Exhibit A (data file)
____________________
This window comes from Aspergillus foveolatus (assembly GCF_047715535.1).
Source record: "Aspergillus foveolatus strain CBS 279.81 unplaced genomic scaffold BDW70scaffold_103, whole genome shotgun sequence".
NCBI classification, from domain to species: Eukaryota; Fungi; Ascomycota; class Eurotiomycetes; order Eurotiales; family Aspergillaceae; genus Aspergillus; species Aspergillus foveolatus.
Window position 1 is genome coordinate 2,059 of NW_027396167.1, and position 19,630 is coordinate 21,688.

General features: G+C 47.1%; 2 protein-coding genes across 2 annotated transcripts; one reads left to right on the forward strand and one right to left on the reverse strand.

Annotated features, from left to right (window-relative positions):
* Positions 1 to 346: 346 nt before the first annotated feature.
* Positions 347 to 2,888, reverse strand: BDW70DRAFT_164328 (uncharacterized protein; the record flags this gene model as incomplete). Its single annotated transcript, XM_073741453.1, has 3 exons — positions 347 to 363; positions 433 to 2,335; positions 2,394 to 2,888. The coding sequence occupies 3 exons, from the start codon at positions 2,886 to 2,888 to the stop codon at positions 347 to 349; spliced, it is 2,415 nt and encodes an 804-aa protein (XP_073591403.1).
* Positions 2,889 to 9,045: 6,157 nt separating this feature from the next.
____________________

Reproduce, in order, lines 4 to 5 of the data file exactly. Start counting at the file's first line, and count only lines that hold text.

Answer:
Window position 1 is genome coordinate 2,059 of NW_027396167.1, and position 19,630 is coordinate 21,688.

General features: G+C 47.1%; 2 protein-coding genes across 2 annotated transcripts; one reads left to right on the forward strand and one right to left on the reverse strand.